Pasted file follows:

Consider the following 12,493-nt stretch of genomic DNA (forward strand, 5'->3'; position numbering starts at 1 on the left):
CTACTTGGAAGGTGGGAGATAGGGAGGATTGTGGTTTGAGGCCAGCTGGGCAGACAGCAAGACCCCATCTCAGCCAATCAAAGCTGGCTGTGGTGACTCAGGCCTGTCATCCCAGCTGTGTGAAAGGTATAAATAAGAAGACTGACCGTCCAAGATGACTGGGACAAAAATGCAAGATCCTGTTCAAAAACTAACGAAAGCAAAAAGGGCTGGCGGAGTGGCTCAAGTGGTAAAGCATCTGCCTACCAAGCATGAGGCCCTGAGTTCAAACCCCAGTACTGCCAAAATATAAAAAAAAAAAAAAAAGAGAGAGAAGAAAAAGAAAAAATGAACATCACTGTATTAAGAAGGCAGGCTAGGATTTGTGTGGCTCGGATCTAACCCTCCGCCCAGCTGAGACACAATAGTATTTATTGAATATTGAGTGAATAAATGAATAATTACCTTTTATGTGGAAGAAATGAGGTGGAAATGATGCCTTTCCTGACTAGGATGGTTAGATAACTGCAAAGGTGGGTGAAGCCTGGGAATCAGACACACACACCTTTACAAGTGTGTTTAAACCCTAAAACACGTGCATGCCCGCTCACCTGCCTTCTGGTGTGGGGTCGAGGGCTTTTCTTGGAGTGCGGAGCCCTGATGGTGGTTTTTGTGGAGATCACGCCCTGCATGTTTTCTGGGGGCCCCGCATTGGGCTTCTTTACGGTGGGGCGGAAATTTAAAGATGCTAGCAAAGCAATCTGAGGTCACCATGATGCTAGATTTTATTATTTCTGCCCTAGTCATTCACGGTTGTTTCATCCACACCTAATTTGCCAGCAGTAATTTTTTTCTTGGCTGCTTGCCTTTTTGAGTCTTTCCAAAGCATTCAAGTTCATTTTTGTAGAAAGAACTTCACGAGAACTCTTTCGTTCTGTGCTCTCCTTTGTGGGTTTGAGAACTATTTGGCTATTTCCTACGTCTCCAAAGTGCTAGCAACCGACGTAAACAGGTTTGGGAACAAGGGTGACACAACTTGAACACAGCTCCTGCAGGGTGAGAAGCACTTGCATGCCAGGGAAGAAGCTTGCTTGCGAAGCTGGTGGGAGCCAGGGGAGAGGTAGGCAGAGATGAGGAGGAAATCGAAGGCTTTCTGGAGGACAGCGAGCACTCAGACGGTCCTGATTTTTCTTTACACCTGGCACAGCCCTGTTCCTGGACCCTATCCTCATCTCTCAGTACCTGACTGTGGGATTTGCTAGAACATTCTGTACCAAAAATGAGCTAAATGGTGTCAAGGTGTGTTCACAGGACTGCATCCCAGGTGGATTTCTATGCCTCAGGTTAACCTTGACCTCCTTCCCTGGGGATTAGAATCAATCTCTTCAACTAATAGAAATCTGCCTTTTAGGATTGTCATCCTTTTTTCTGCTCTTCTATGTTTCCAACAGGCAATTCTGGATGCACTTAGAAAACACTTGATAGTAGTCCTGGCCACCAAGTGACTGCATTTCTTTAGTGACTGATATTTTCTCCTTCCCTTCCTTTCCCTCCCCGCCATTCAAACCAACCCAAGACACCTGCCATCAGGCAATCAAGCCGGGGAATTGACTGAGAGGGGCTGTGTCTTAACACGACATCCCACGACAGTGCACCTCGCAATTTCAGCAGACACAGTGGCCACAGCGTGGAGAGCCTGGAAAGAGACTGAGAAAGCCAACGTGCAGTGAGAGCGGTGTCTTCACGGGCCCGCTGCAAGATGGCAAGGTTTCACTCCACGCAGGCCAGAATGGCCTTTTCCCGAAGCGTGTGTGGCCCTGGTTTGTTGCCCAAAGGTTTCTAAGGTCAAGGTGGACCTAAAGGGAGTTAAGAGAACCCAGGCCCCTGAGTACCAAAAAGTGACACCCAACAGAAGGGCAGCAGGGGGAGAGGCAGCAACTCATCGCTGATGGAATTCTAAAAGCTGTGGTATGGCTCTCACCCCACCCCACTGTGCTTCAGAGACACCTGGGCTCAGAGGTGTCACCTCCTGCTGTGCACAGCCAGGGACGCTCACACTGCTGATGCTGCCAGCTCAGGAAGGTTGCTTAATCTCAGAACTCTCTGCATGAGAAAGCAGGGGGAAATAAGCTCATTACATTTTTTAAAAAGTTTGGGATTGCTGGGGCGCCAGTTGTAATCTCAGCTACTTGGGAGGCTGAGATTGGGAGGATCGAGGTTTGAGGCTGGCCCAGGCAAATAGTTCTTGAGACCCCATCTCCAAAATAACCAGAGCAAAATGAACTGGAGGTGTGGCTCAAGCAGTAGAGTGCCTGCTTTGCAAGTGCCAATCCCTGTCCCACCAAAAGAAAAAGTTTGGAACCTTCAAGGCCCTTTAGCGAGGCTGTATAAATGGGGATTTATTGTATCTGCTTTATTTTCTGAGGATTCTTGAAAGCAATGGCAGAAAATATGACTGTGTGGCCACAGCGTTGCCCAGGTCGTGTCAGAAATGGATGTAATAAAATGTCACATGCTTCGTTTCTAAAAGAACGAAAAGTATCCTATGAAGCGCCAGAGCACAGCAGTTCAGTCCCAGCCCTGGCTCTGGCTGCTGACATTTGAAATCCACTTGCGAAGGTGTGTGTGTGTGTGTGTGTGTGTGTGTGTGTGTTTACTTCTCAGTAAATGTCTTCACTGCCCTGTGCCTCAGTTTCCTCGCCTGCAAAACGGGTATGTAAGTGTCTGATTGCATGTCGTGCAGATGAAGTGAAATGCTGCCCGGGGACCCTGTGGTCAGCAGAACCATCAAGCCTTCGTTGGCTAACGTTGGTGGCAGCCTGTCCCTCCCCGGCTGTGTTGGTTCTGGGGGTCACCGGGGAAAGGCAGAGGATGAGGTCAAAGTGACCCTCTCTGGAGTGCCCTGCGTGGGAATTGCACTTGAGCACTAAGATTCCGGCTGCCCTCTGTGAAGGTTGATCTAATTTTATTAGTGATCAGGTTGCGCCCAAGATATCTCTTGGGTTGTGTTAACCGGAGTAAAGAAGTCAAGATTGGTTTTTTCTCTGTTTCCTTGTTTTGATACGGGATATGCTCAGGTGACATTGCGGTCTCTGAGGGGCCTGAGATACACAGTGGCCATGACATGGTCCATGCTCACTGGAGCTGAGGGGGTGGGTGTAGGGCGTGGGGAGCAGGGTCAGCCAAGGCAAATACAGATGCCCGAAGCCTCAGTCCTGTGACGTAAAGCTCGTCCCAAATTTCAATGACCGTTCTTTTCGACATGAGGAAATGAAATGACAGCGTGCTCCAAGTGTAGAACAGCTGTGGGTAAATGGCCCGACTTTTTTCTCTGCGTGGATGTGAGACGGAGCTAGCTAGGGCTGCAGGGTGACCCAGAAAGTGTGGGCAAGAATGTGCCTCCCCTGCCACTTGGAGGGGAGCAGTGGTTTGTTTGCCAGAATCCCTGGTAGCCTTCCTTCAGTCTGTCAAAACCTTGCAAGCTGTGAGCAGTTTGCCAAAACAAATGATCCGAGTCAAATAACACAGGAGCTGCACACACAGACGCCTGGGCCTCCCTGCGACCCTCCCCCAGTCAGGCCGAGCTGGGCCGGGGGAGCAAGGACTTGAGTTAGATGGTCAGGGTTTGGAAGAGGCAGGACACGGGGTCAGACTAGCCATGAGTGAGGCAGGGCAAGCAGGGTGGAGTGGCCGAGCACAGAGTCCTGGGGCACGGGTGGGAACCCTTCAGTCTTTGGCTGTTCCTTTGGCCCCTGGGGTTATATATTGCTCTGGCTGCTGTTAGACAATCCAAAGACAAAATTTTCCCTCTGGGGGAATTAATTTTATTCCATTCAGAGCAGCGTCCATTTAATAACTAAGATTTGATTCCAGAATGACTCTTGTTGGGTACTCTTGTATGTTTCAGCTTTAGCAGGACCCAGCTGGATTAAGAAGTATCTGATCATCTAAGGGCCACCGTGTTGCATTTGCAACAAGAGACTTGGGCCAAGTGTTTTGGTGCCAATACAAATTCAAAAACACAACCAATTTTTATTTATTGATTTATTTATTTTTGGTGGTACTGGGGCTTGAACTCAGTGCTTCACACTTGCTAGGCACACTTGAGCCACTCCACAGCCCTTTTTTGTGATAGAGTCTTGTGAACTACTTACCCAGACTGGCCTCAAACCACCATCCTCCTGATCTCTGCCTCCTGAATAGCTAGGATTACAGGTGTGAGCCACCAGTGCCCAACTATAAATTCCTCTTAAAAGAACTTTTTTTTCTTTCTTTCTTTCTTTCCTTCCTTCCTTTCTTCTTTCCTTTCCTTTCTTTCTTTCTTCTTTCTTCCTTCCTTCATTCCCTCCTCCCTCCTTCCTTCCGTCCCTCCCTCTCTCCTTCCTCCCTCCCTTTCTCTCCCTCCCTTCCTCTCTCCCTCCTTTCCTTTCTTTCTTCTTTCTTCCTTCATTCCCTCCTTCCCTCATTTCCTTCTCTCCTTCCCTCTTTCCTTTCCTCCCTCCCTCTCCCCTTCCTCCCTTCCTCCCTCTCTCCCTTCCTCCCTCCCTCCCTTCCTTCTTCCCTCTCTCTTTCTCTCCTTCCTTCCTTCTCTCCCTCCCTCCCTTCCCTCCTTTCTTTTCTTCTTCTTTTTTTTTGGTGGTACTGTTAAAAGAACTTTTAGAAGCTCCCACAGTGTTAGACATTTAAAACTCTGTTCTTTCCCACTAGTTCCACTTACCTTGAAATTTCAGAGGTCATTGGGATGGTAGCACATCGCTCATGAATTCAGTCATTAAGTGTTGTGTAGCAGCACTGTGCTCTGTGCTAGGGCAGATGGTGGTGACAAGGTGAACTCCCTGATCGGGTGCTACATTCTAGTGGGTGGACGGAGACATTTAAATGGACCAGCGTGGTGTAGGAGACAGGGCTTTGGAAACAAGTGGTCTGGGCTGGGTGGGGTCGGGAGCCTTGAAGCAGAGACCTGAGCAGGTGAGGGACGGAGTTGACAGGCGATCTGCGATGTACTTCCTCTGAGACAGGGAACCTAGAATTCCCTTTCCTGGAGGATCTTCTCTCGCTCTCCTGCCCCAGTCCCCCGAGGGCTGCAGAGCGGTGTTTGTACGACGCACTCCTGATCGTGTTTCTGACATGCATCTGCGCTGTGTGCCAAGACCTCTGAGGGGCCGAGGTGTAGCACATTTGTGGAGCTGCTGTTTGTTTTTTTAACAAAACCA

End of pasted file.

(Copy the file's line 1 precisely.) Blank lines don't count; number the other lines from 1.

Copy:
Consider the following 12,493-nt stretch of genomic DNA (forward strand, 5'->3'; position numbering starts at 1 on the left):